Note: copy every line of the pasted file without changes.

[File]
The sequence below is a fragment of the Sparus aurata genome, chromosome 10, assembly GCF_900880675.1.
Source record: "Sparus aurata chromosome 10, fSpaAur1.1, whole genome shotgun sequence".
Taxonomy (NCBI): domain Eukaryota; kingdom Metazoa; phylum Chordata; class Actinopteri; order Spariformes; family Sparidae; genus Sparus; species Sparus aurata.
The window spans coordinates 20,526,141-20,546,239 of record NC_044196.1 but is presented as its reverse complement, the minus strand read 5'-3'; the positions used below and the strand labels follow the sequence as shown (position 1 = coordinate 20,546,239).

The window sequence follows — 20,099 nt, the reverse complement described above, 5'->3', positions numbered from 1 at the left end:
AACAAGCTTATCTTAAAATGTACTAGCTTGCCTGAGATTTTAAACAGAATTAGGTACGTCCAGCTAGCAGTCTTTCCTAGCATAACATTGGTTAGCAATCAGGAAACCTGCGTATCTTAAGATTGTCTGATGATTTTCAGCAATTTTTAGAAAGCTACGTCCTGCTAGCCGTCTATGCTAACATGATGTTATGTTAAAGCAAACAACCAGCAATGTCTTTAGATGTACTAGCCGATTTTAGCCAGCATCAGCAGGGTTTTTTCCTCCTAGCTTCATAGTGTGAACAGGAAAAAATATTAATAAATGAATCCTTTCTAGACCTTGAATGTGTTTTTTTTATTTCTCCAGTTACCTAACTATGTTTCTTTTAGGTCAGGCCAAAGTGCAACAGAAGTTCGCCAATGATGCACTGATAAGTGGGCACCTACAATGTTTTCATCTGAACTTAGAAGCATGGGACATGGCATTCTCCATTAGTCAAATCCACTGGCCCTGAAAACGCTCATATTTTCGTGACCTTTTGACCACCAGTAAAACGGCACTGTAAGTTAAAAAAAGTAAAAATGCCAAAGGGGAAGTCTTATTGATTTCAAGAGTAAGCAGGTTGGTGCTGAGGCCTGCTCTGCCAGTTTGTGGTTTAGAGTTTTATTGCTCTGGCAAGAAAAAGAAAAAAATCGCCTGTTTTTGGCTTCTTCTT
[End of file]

The sequence below is a fragment of the Sparus aurata genome, chromosome 10, assembly GCF_900880675.1.
Source record: "Sparus aurata chromosome 10, fSpaAur1.1, whole genome shotgun sequence".
Taxonomy (NCBI): domain Eukaryota; kingdom Metazoa; phylum Chordata; class Actinopteri; order Spariformes; family Sparidae; genus Sparus; species Sparus aurata.
The window spans coordinates 20,526,141-20,546,239 of record NC_044196.1 but is presented as its reverse complement, the minus strand read 5'-3'; the positions used below and the strand labels follow the sequence as shown (position 1 = coordinate 20,546,239).

The window sequence follows — 20,099 nt, the reverse complement described above, 5'->3', positions numbered from 1 at the left end:
AACAAGCTTATCTTAAAATGTACTAGCTTGCCTGAGATTTTAAACAGAATTAGGTACGTCCAGCTAGCAGTCTTTCCTAGCATAACATTGGTTAGCAATCAGGAAACCTGCGTATCTTAAGATTGTCTGATGATTTTCAGCAATTTTTAGAAAGCTACGTCCTGCTAGCCGTCTATGCTAACATGATGTTATGTTAAAGCAAACAACCAGCAATGTCTTTAGATGTACTAGCCGATTTTAGCCAGCATCAGCAGGGTTTTTTCCTCCTAGCTTCATAGTGTGAACAGGAAAAAATATTAATAAATGAATCCTTTCTAGACCTTGAATGTGTTTTTTTTATTTCTCCAGTTACCTAACTATGTTTCTTTTAGGTCAGGCCAAAGTGCAACAGAAGTTCGCCAATGATGCACTGATAAGTGGGCACCTACAATGTTTTCATCTGAACTTAGAAGCATGGGACATGGCATTCTCCATTAGTCAAATCCACTGGCCCTGAAAACGCTCATATTTTCGTGACCTTTTGACCACCAGTAAAACGGCACTGTAAGTTAAAAAAAGTAAAAATGCCAAAGGGGAAGTCTTATTGATTTCAAGAGTAAGCAGGTTGGTGCTGAGGCCTGCTCTGCCAGTTTGTGGTTTAGAGTTTTATTGCTCTGGCAAGAAAAAGAAAAAAATCGCCTGTTTTTGGCTTCTTCTT